Carb Crazy


Athletes and golfers alike have always known that carbohydrates are essential to producing energy. In the late 90’s our society was overtaken by the low carb diet trend, causing athletes of every sport to scratch their heads and wonder if maybe they too were eating too many carbs.

As a nutritionist, I totally agree with many of the proponents of the low carb diets. I believe as a society that we eat too many carbs. To be truthful, we could stand to cut back on all food – the calories we are eating as a society are exceeding the calories we are burning, which is leading to the obesity epidemic we are facing around the globe. Even professional golfers are faced with the challenge of preventing obesity from happening to them. What I don’t agree with is cutting out carbohydrates completely from anyone’s diet.

Low carb diets gained in popularity after the low fat diet trend started to fade. Back in the 1990’s, we thought that fat from food was what was causing us to be overweight and causing high levels of heart disease. Food manufacturers became obsessed with the “fat-free craze,” coming out with everything from fat free cookies to fat free margarine. We thought that as long as it was fat free, we could sit down with a whole box of fat free cookies and not gain weight. Alas, we still gained weight. Then came the revival of the low carb trend that was so popular in the 1970’s. Instead of demonizing fat, we starting thinking carbs were the evil foods making us so fat. We lost weight, only to gain it all back as soon as we went off the impossibly low carb diet.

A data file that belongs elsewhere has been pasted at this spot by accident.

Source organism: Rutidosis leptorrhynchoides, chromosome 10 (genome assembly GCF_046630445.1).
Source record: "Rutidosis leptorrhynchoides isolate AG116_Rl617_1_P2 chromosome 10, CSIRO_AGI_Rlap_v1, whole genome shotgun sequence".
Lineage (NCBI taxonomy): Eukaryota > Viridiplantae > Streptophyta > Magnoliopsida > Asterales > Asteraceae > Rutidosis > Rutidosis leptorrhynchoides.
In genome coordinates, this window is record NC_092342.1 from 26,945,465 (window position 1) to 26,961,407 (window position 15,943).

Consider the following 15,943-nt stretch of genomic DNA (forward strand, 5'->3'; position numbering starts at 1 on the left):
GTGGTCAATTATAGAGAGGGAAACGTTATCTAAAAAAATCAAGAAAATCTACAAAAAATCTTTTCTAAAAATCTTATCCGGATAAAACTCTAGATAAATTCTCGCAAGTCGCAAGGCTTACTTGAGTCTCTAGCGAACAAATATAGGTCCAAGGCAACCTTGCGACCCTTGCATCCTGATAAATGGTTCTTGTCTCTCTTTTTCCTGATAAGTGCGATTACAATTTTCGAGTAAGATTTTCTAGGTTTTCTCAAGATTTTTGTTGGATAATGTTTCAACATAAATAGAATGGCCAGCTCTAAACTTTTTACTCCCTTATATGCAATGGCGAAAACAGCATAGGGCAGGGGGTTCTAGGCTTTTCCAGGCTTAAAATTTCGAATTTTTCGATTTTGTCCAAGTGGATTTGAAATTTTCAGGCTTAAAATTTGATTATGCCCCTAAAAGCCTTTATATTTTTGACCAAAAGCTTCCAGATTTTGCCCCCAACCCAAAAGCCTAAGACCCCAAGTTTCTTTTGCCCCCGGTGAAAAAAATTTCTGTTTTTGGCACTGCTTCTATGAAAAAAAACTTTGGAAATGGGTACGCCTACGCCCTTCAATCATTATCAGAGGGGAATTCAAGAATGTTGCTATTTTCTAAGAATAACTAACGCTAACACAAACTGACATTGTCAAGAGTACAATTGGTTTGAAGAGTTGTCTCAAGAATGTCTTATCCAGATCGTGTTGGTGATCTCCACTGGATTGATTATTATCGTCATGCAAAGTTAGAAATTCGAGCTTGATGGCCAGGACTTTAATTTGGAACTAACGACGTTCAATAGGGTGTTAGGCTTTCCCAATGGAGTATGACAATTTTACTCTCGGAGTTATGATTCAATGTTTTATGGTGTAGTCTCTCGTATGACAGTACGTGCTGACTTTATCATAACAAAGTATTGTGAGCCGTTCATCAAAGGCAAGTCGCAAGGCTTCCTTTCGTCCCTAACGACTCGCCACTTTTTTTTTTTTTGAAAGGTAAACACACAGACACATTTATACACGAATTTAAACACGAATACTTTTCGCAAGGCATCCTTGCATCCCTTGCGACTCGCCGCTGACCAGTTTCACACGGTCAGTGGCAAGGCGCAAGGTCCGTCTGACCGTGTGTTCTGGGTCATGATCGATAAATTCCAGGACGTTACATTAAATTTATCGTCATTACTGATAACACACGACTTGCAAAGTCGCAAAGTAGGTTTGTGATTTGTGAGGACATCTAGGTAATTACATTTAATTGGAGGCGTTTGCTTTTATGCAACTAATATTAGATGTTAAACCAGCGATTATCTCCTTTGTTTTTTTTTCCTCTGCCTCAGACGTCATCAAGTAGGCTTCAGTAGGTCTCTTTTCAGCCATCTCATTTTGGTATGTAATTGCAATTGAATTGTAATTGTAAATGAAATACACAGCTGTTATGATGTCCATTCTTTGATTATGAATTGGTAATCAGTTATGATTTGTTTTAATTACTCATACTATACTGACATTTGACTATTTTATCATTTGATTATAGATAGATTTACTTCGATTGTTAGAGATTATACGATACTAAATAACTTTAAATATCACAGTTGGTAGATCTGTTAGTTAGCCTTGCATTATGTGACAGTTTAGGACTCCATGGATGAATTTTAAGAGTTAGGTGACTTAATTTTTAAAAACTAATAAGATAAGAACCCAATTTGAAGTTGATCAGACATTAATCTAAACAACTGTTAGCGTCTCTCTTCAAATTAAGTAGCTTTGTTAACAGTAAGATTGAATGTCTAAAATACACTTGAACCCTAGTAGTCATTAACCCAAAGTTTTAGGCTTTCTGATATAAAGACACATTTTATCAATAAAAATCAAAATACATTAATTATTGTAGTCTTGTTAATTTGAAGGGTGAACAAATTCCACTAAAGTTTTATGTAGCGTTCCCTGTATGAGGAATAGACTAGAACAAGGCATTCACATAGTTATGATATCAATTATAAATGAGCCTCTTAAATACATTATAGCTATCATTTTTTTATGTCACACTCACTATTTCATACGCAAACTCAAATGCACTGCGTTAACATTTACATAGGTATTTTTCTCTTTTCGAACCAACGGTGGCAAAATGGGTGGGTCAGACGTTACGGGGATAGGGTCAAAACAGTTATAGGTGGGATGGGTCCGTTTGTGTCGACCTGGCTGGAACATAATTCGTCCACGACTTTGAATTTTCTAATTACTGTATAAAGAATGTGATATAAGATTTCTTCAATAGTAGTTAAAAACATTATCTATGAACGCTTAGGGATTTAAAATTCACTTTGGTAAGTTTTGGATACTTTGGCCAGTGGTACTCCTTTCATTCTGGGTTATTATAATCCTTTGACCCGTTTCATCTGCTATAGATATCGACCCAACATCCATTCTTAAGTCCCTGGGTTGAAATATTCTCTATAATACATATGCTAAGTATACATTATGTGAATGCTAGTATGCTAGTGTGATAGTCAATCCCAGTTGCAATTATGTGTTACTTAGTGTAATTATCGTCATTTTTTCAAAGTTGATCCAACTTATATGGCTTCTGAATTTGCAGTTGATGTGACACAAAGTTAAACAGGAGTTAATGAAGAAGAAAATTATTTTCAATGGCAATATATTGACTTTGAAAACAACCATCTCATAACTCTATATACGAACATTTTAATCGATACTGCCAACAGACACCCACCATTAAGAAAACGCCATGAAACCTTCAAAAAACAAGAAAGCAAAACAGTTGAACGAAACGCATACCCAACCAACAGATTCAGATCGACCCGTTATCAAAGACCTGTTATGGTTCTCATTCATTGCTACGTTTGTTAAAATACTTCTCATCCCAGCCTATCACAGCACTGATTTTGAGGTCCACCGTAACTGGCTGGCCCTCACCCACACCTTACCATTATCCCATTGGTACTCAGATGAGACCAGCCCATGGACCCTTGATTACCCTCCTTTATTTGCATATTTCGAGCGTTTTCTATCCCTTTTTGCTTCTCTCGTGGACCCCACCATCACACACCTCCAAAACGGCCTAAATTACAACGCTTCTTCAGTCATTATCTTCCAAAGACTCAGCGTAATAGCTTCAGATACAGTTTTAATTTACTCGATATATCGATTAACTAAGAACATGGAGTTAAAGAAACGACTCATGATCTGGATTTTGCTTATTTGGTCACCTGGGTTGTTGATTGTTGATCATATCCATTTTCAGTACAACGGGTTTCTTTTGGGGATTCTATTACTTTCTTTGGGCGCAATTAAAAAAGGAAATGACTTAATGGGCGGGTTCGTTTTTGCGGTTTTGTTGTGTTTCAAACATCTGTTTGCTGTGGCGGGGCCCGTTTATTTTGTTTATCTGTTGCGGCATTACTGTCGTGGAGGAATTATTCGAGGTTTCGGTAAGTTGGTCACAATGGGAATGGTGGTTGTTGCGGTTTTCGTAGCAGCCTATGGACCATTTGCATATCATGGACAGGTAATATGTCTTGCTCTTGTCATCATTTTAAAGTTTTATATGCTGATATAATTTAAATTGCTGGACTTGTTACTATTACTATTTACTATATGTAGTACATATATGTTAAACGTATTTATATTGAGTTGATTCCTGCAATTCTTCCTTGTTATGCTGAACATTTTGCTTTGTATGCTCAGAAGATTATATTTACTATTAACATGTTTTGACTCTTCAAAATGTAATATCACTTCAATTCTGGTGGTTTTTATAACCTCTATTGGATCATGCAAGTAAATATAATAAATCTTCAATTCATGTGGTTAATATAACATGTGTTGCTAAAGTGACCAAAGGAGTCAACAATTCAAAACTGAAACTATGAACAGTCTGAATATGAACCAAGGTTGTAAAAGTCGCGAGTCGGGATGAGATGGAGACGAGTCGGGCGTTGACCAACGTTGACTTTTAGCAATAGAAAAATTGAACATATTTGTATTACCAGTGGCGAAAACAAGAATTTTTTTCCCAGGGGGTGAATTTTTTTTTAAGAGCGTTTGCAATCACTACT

Research studies have proven that it is not the carbs that make us fat—it is total calories. People on low carb diets lose weight because they are eating fewer calories than they were before. A lot of the weight lost is also water weight because our glycogen stores (carb stores in our body) are very water rich. When we reduce carbs, we lose water weight. It is physiologically impossible to lose 5-10 pounds of fat in a week, yet the scale would reflect weight losses of that magnitude for some people when embarking on a low carb diet.